The conference brings together water scientists, engineers, educators, and managers to share knowledge and ideas, to identify and update emerging issues, and to network with leading researchers, educators, and innovators from academia, government and the private sector.  Along with presentations and workshops, the 2012 conference will feature tours highlighting water resource issues on the Northwest Pacific coast.

The conference is hosted by a team of educators from Land Grant and Sea Grant Institutions around the nation in cooperation with national program leaders from USDA and NOAA. Oregon Sea Grant’s Extension program leader, David Hansen, serves on the 2102 conference hosting team.

The annual conference is sponsored by the National Water Program – a partnership of the USDA’s National Institute of Food and Agriculture  and Land Grant colleges across the country. The program aims to help create and protect safe, reliable water sources for food and fiber production, human health, use and economic growth, and the maintenance and protection of natural environmental systems.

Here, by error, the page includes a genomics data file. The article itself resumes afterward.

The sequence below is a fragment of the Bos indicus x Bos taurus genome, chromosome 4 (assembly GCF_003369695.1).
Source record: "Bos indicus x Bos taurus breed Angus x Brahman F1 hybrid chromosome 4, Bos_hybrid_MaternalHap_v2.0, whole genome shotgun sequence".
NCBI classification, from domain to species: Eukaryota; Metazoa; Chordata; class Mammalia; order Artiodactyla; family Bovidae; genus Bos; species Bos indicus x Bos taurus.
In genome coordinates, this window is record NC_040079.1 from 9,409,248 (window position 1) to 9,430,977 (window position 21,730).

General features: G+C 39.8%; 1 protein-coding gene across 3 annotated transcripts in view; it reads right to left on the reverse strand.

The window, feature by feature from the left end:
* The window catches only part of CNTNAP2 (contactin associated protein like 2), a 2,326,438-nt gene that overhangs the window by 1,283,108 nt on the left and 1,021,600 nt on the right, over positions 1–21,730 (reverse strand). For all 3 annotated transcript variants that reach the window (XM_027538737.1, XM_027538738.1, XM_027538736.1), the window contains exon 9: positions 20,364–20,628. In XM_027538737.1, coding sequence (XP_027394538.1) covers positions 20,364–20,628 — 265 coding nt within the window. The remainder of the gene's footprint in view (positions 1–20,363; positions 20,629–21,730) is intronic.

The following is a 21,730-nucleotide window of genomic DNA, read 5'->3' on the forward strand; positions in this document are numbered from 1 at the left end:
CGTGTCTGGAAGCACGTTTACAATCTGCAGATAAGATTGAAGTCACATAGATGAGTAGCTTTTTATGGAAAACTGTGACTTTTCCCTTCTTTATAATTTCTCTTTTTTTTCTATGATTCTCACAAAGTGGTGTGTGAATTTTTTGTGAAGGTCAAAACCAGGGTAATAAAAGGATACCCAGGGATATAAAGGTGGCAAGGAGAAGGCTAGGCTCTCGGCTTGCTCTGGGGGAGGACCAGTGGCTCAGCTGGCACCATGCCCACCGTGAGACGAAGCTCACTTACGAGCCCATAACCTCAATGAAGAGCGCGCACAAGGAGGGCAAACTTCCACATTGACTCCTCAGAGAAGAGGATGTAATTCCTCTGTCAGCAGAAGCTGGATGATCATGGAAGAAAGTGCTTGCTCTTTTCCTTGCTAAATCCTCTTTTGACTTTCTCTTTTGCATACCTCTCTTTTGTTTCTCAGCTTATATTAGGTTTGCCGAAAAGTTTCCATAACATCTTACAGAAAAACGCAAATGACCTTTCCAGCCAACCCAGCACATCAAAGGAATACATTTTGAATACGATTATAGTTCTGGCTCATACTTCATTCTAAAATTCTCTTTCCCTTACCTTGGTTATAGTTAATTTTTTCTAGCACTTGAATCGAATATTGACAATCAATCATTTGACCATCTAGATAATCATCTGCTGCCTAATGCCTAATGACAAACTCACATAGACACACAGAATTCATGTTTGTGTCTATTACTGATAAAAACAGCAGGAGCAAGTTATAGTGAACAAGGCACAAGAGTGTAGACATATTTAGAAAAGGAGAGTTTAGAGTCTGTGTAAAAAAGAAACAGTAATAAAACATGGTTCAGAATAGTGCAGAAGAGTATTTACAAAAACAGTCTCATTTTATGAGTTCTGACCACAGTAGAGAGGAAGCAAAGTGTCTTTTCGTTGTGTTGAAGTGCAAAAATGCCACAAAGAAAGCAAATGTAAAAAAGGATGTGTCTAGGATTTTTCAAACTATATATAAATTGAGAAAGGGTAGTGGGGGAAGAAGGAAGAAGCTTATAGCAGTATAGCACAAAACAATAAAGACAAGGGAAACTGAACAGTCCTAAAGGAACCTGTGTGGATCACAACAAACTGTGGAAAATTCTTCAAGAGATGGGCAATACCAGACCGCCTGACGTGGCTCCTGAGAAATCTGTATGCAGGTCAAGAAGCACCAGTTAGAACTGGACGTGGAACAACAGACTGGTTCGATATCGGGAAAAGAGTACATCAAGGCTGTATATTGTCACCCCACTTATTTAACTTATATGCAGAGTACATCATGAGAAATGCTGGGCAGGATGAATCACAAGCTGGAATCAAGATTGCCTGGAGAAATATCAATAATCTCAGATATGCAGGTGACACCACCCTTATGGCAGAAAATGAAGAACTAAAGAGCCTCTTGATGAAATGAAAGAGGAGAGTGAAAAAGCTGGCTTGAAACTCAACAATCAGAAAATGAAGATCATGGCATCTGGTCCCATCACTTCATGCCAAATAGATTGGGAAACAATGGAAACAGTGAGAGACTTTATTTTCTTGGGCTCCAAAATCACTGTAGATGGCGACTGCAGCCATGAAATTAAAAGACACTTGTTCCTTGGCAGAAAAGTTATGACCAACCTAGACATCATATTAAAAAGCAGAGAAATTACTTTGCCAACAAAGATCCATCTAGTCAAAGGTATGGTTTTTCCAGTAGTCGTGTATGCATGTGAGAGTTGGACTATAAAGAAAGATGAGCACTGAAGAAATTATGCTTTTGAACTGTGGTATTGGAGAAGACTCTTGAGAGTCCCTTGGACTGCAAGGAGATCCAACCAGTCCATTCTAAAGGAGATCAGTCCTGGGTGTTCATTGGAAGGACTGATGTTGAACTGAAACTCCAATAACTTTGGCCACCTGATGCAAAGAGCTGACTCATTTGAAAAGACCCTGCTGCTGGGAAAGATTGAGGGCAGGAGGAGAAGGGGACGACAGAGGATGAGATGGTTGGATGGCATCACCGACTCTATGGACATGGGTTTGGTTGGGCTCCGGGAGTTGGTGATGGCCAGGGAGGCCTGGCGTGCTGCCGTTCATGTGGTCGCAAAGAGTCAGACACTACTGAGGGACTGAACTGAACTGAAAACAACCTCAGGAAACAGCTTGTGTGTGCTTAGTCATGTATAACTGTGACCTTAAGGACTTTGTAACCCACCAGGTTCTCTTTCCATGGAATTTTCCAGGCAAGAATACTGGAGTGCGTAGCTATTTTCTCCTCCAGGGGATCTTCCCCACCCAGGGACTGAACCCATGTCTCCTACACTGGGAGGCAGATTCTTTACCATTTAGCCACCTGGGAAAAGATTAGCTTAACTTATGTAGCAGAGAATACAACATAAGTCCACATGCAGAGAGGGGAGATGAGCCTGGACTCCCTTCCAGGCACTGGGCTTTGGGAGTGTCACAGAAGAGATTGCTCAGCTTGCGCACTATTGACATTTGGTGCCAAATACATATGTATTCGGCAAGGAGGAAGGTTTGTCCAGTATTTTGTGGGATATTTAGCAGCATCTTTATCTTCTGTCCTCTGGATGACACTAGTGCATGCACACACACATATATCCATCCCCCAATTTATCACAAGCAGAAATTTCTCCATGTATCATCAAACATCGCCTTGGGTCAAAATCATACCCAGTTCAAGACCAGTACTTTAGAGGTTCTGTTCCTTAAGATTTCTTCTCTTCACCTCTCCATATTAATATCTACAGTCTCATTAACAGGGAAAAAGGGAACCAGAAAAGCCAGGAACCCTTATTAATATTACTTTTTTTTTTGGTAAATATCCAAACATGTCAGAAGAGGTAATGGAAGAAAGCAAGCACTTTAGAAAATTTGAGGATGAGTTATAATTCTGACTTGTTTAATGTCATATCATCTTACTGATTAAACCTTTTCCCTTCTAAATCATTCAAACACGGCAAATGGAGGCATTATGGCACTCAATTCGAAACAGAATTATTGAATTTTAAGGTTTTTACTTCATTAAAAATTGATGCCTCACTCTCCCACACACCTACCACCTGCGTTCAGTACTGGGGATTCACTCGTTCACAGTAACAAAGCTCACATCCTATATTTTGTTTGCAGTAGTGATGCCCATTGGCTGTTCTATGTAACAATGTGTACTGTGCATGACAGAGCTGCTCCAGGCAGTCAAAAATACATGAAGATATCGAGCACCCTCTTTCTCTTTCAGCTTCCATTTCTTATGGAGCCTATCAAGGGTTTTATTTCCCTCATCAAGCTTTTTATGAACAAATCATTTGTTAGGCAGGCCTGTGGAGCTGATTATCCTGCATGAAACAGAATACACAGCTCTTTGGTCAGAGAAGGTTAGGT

For information and registration, visit the conference website.

Oregon Coast Quests featured in Oregon Coast Today

Oregon Sea Grant’s popular “Oregon Coast Quests” are the subject of an article in the October 28, 2011, edition of the weekly newspaper Oregon Coast Today.

Oregon Sea Grant fact sheets win Apex Award of Excellence

A set of nine Oregon Sea Grant fact sheets about low impact development has won an Award of Excellence in the “Green” Electronic Media and Video category of the 2011 Apex Awards.

According to Apex, there were 3,329 entries in this year’s competition. Awards were based on “excellence in graphic design, editorial content, and the success of the entry — in the opinion of the judges — in achieving overall communications effectiveness and excellence.”

The fact sheets, which cover low impact construction techniques to enhance water quality and quantity, were written by Derek Godwin and Marissa Sowles of Oregon Sea Grant Extension, along with Maria Cahill of Green Girl Development. Oregon Sea Grant’s Patricia Andersson designed the layout template, and Rick Cooper edited the publications and coordinated production.

All nine low impact development fact sheets are available for free download from Oregon Sea Grant at

Oregon Sea Grant has reduced the price of one of its most popular DVDs

We’ve reduced the price of one of our most popular DVDs. The Watersheds and Salmon Collection DVD is now priced at $12.95 (was $29.95) plus shipping and handling. It contains the following four videos:

Life Cycle of the Salmon (5 minutes)
Governor Kitzhaber Interview (9 minutes)
The Return of the Salmon (33 minutes)
Salmon: Why Bother? (12 minutes)